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ERIC Number: ED157052
Record Type: RIE
Publication Date: 1978-May
Pages: 13
Abstractor: N/A
Reference Count: 0
Aliteracy and a Changing View of Reading Goals.
Mikulecky, Larry
In addition to the familiar problem of functional illiteracy (the inability of adults to read at a basic level) another distrubing problem is becoming apparent--aliteracy. Increasing numbers of capable readers are choosing not to read. This problem is indicated by a 1969 survey that found that 58% of United States adults have never finished a book, and a 1973 study that indicated that only 26% of adults read magazines. Even in school and at work, very little reading is done. Minimum standards programs deal with symptoms but not with such causes as the ever-rising standard of literacy to be met by readers or the problem of poor parental modeling in reading in the home. A balanced program for the solution to aliteracy must include these three emphases: (1) functional literacy must be viewed as a changing level of ability relative to changing job expectations. (2) The ability to continue learning must be recognized as a basic skill in view of the high likelihood of job change and consequent retraining needs. (3) Since aliterate individuals are likely to fall short of the demands of continued learning and to be poor reading models to their children, schools must emphasize the development of positive reading habits and attitudes among future parents. (DF)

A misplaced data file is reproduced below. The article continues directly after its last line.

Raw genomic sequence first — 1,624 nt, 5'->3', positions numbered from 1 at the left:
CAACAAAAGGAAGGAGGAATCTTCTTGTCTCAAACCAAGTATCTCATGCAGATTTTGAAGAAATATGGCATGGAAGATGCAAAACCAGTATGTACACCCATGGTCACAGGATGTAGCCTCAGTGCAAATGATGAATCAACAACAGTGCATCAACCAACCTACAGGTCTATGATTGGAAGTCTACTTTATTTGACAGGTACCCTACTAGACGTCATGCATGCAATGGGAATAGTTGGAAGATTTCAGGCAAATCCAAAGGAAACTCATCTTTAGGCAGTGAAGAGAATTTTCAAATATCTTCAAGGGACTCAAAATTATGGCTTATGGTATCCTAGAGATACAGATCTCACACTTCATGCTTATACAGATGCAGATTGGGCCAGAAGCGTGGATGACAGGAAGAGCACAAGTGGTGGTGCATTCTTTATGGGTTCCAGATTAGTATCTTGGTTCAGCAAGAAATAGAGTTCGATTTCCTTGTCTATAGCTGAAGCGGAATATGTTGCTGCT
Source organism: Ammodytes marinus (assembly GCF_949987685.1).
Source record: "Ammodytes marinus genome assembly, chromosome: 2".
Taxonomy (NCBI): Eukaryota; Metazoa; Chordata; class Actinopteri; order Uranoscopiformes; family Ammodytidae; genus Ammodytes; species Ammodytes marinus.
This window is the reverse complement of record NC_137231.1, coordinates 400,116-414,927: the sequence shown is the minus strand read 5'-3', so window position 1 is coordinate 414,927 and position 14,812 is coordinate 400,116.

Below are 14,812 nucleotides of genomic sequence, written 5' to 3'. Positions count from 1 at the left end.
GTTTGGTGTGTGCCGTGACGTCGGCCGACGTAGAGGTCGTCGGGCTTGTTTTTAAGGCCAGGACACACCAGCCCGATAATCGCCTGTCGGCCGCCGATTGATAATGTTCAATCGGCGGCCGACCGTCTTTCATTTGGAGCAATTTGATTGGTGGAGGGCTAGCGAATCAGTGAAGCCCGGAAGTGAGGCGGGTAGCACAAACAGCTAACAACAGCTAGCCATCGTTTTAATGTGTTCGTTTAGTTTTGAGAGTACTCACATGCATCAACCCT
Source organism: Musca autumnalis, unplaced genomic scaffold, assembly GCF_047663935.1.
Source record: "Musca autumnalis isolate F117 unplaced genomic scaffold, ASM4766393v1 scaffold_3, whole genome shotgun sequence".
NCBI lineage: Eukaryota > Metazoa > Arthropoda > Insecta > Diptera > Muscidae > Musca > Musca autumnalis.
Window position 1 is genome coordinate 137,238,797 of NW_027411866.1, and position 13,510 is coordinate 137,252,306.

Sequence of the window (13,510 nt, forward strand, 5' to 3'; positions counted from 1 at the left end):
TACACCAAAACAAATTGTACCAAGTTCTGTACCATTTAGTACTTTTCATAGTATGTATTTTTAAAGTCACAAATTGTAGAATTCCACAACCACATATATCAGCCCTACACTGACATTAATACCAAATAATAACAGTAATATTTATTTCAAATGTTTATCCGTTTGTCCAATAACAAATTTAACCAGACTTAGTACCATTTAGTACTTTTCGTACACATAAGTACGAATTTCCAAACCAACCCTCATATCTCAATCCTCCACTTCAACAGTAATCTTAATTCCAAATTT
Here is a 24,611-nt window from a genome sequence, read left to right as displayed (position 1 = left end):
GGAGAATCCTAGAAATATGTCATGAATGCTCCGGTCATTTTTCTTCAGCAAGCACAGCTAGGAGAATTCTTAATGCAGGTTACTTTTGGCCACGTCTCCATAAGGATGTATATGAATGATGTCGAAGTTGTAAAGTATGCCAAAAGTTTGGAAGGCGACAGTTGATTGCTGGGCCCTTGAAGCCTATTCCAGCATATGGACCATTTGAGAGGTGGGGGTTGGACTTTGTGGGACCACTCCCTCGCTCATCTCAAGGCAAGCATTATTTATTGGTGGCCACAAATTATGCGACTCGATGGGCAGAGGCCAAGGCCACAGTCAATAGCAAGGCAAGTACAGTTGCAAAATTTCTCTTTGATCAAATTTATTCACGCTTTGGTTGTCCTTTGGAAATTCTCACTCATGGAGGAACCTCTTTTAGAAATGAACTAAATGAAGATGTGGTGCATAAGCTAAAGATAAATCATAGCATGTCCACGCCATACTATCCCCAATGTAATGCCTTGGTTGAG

Publication Type: Speeches/Meeting Papers
Education Level: N/A
Audience: N/A
Language: N/A
Sponsor: N/A
Authoring Institution: N/A
Identifiers: Aliteracy
Note: Paper presented at the Annual Meeting of the International Reading Association (23rd, Houston, Texas, May 1-5, 1978)